For the record, I was never arrested, because I know exactly how far my legal rights extend and what police can arrest you for, and what they can’t. The cops apparently saw me as a “leader” -a ridiculous term when talking about CM, but one they used. And the first thing a cop is trained to do in crowd control is take out the person who the most people are listening to, or just the loudest one, I guess I qualified as both. So, every time I rode, I got ticketed.”

What’s the status of these tickets?

“Unpaid, every one of them.”

Why?

“The first two tickets I received, I went to court to fight them. That’s when the judge informed me that the burden of proof for a violation (i.e. traffic violations) rests on the defendant. In short, for violations, you are considered guilty until you can prove beyond a reasonable doubt that you are innocent.

Misdemeanors and felonies are different, the burden of proof lies with the prosecution. But, in traffic situations, a judge will always side with the cops. Even if you bring witnesses. So, after that, I just stopped worrying about paying them for a few reasons. One, I didn’t and still don’t have $2000 to throw away. At the time, I was unemployed, and even now, I’m marginally employed. Two, these tickets were all given out of harassment. It’s pretty hard for me to stomach paying the police money for the privilege of being harassed. I’ve never received a single ticket, outside of CM. I’m a very safe biker.”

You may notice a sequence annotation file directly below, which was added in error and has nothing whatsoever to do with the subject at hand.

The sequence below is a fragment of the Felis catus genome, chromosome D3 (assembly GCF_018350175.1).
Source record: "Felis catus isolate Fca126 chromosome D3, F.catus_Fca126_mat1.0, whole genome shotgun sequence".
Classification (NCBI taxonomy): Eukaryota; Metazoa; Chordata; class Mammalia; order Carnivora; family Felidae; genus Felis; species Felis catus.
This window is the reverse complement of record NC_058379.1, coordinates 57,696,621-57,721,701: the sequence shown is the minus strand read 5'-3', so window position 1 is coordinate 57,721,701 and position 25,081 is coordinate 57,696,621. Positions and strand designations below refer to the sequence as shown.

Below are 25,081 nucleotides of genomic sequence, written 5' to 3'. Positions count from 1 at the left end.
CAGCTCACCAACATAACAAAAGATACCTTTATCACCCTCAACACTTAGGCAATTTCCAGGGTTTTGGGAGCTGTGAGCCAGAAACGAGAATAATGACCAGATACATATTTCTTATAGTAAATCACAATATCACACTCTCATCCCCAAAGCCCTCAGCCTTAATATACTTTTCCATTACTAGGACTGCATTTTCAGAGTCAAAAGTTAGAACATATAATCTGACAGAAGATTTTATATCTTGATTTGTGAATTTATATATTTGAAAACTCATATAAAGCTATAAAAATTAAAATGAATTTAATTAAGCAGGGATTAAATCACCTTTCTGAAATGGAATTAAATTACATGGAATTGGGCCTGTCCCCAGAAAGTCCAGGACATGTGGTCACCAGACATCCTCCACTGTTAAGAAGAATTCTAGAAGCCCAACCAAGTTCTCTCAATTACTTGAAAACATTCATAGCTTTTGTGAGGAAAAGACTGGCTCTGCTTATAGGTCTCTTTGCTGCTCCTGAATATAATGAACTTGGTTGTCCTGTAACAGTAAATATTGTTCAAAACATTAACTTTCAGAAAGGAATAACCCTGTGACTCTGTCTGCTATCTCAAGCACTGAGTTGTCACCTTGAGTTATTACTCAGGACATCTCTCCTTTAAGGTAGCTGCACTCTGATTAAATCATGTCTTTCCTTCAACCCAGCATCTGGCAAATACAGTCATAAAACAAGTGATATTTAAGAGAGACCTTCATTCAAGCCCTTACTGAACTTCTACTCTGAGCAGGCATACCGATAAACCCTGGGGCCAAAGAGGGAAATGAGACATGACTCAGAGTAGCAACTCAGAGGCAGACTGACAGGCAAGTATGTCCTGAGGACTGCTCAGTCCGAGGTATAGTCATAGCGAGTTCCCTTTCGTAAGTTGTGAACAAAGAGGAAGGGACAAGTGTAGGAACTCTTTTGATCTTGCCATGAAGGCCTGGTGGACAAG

Do you have a lawyer?

“No, I can’t afford one. Money will solve all your legal problems I discovered. If you have it, you can hire a good lawyer to get you out of any problem, and at worse, even if convicted, you can still pay the court fees. It’s hard to have faith in a legal system in which money plays such a huge part. I think the only two people who believe in the legal system anymore are the naïve ones, and the ones who profit off of it.”